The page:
Knyphausen grunted again — but, finally, put some words behind the sound. “In this instance, ‘enlisted men’ being a euphemism for ‘the fellows holding most of the guns.’ ”

“And know how to use them, too.” That came from George; this time, without a smile. “There is a sort of unspoken, tacit agreement between ourselves — the commanding officers, I mean — and the soldiers in our army here at Poznań. They agree to obey orders — here — and we agree that we will stay here and not try to use them to enforce any sort of settlement back in the USE proper.”

“That’s well put,” added Torstensson. “And about as much as we are prepared to say.”

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20 Responses to 1636: The Saxon Uprising — Snippet 67

  1. Bret Hooper says:

    “The gist of his argument is that the powers-that-be are going to get screwed anyway, no matter what.”
    Maybe in the short run, but in the long run it will be the common people who get screwed, and even in most cases to cooperate fully therein. As someone said, the rich get the gold from the mine, and the poor get the shaft.

  2. johan says:

    A universal if ever there was one. To that I would add that despite what seems like a common sentiment, no peasant has ever become rich by tearing down and beheading a king. Or a count. Or a burgher. Or his neighbour. But in a land run by nobles it is easier to recognize who screws you over.

  3. Stanley Leghorn says:

    Ah, American Cynicism at work. America, dispite all the negative advertising, is still a far better place than any other in the world. It could be better, but remember where the path of good intentions leads. Bathing regularly and dressing for dinner up are good for heath and for the economy. Far better than being dirty and hungry.

  4. ET1swaw says:

    So it looks like 1st and 2nd USE aren’t returning west.
    And we recieved a further update on G2A, with Axel more and more absentee from his hostages: his fellow minister arrested and probably held incommunicado (wouldn’t want Bavarian deals coming out) and his monarch kept from further up-timer medical care and shunted aside as a lesser priority (a good case for G2A being held hostage / under house arrest himself could be made).
    Scaglia’s book is under notice again, maybe attempts with Koniecpolski aren’t as out there as I first thought. Melissa is still being spoken/thought of as if absent; she might not be with James on this trip. James is just as acquainted with K.’s nephew (whose brother is also in Poznan and in charge of the APC project). And there is an up-timer hostage in Poznan, though James probably has no links to him whatsoever.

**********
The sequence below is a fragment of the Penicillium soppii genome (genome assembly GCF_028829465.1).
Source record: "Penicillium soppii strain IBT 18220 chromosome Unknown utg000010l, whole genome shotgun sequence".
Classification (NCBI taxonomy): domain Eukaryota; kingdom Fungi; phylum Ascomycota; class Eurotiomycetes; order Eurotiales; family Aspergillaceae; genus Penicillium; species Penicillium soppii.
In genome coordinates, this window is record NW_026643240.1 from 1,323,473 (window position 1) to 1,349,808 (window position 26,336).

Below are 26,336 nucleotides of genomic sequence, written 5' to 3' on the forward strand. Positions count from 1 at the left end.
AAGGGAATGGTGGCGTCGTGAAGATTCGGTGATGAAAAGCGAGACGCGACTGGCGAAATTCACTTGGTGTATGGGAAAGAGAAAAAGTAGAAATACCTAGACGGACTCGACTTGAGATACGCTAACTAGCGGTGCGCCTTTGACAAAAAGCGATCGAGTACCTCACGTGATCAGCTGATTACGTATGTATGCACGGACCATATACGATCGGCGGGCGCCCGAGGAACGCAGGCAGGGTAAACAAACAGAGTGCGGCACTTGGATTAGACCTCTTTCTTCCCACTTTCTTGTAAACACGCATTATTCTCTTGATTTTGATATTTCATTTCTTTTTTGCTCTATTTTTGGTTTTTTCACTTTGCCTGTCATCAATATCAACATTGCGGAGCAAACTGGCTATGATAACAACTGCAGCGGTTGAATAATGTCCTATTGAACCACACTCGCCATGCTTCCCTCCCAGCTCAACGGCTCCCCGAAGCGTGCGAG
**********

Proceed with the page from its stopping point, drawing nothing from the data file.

5. Jeff Ehlers says:

    @4: This isn’t a ‘further update’. This is Nichols telling them about what happened at the beginning of the book.

  6. robert says:

    @5 Yes, but as ET1swaw says, we now know what Tortenson’s plans are. So at this point some of the players have pretty much decided on a course of (in)action (or let’s just wait a bit), while others have decided to step in a very deep pile, and a few others are poised to bury them in that pile.

  7. dave o says:

    #4 Jeff: E.H. Hand told Nichols that G2A is beginning to show flashes of coherence in his speech and his reactions to the people around him. He didn’t show either at the beginning of the book, so Nichols must have been to Berlin later than that. Hand also wants to conceal G2A’s signs of recovery from the Ox. For what reason?

  8. Blackmoore says:

    @7 to protect the King. OX is too far along in his plot to allow G2A to step back in and ruin everything; Hand is looking to give G2A the time he needs to recover, and if it leaks that his is recovering, Ox could have someone provide another blow to the head. thus – the silence and protection being provided are needed here.

  9. Daryl says:

    @1 & @2, I agree fully that any economic system is run by the golden rule “He with the gold makes the rules”, and that the greedy top end of town always does hold far too big a proportion of society’s riches, but the axiom of “A rising tide lifts all boats” also applies. Thus in modern western societies even the poorest welfare recipient has the chance of living a longer and healthier life than a monarch in the 1600s, and with better conveniences and safety. That many don’t is often due to their own actions or nonactions. Parts of Glasgow have a current life expectancy of 53 years due to a diet of beer and chips.

  10. johan says:

    @9 Daryl: Perhaps I should elaborate on what I meant. I have no problem with a class-based society. Or with aristocracy. Sure, many of them can be arrogant even today. But so too can those that claw their way up from a poor background. Does not mean that they should be torn down and their families and estates put to the torch. As long as human exists there’ll be some form of social hierarchy. Too many revolutions have had as their goal to tear down what was seen as repressive only to in the end create something even more repressive. And displacing, murdering and robbing the upper classes of their assets, inheritances and properties – some of which have been in their families for centuries – will never result in any commoner getting richer. That is just base envy.